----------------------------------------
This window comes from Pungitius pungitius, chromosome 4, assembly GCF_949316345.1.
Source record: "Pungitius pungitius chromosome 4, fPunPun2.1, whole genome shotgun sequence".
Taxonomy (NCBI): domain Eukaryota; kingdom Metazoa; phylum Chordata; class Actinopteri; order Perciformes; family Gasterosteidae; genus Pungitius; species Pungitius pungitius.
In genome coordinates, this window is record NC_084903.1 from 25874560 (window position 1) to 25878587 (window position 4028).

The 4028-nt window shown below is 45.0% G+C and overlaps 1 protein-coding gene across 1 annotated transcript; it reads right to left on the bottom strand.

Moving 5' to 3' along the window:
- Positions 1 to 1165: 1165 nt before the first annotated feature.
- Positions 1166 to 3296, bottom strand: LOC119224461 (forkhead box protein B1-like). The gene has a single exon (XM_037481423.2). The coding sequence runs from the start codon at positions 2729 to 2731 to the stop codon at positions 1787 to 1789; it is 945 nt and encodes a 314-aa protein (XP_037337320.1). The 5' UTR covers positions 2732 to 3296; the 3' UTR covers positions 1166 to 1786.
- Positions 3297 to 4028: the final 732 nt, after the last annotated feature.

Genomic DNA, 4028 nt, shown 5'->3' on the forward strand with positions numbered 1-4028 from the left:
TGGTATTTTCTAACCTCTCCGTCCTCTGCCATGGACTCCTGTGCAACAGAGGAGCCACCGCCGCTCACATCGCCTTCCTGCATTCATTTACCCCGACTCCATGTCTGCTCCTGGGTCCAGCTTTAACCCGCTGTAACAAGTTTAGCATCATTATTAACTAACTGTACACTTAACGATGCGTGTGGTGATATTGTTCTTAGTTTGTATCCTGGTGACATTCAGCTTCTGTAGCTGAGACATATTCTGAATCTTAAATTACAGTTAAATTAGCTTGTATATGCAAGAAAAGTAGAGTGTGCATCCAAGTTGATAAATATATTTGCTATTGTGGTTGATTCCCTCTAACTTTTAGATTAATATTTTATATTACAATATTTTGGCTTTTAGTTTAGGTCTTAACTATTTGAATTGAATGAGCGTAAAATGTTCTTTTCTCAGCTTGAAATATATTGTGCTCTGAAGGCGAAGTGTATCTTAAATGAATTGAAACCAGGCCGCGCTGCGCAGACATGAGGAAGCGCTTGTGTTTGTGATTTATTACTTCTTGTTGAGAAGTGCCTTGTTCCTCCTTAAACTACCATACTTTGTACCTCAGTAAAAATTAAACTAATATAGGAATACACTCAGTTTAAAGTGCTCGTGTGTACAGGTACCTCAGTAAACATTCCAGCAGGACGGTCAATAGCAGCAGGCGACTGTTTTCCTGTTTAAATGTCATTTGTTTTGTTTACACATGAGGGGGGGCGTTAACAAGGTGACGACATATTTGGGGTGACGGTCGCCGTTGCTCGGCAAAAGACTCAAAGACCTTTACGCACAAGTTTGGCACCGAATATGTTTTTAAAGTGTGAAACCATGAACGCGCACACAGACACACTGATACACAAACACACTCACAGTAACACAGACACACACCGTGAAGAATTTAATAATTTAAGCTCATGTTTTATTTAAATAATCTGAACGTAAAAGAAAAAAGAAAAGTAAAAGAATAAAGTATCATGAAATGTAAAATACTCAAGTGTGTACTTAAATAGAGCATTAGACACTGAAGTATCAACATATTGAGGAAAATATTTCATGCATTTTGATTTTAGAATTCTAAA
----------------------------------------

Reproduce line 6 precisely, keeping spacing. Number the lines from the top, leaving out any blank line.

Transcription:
Moving 5' to 3' along the window: